Last edited by Thepastpresentandfuture; 09-09-2012 at 11:10 AM..
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Old 09-09-2012, 10:18 AM
 
Location: In the heights
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There are also the French Caribbean possessions, though I suppose those might be less interesting being less isolated.
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Old 09-09-2012, 02:55 PM
 
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Quote:
Originally Posted by Thepastpresentandfuture View Post
I don’t expect them to be nearly as authentically French as mainland France, or even Corsica. Quebec Province of Canada is probably more culturally French than those islands.
I disagree, Reunion is much closer to mainland France than Quebec culturally.
Except for few things, they share the same products and cultural things that the inhabitants of Paris.
It is not the case of the Quebecers who are clearly North American and have much in common with California than with France.

You also have to define what is "authentically French". Even in mainland France there are variation between Region.

Quote:
Originally Posted by Thepastpresentandfuture View Post
Those islands connections to France is probably not as directly connected as Hawaii is to the USA.
I don't see why they wouldn't.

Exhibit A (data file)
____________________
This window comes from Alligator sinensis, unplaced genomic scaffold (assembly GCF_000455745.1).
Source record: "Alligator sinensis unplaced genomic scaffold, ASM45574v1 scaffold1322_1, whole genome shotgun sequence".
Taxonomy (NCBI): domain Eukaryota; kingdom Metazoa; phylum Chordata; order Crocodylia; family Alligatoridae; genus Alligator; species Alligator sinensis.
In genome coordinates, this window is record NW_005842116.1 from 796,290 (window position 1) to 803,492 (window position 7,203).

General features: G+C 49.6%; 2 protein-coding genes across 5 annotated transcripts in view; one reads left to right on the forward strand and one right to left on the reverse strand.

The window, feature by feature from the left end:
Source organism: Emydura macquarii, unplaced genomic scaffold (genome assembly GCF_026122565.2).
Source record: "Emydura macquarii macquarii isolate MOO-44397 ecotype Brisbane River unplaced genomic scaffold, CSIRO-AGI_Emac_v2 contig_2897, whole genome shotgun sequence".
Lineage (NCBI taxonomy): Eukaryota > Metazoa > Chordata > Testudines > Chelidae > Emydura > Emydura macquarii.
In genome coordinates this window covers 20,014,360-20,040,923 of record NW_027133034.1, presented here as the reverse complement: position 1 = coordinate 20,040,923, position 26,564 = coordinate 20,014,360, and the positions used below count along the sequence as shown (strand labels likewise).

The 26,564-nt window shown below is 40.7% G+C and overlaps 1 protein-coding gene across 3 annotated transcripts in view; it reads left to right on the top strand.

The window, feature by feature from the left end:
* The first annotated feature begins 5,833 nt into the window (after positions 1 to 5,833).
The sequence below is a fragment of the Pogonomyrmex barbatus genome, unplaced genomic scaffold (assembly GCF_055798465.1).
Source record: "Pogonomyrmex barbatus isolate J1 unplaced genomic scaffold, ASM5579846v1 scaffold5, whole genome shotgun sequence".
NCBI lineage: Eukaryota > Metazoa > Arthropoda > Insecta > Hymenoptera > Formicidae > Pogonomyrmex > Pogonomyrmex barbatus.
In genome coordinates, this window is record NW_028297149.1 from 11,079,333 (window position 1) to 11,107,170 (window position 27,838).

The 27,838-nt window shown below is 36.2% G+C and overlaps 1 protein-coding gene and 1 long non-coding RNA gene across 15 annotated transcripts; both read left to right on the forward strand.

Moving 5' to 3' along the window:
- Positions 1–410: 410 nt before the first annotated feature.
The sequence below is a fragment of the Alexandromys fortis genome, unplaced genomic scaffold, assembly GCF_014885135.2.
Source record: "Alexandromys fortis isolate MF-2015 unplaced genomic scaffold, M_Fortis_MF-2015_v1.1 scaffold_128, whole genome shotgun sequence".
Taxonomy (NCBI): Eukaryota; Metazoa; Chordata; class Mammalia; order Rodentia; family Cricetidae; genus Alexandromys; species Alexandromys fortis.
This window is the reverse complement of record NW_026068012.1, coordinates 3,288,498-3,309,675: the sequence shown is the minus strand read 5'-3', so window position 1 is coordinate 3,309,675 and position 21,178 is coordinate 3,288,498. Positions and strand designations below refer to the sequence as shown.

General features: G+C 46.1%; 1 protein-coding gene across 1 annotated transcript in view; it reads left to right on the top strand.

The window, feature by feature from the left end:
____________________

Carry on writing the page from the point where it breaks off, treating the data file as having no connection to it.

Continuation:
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Old 09-10-2012, 07:18 AM
 
Location: Gatineau, Québec
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Originally Posted by Minato ku View Post
I disagree, Reunion is much closer to mainland France than Quebec culturally.
Except for few things, they share the same products and cultural things that the inhabitants of Paris.
It is not the case of the Quebecers who are clearly North American and have much in common with California than with France.
Québécois are similar to Californians? Really?

Not saying they are exactly like people in France (more like a mix between France and the U.S.), but...

My kids have a Larousse and a Bescherelle in their school bag, they have Shy'm, Inna Modja, Manau and Ella Ella and Voyage Voyage on their iPods, they read Astérix, Tintin, Lucky Luke and Mélusine, they know Samantha Oups.... Not exactly everyday stuff in California.
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Old 09-10-2012, 07:31 AM
 
Location: Montreal > Quebec > Canada
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Originally Posted by Minato ku View Post
It is not the case of the Quebecers who are clearly North American and have much in common with California than with France.
Just like the French have much more in commun with Ukranians than with the Québécois, of course. lol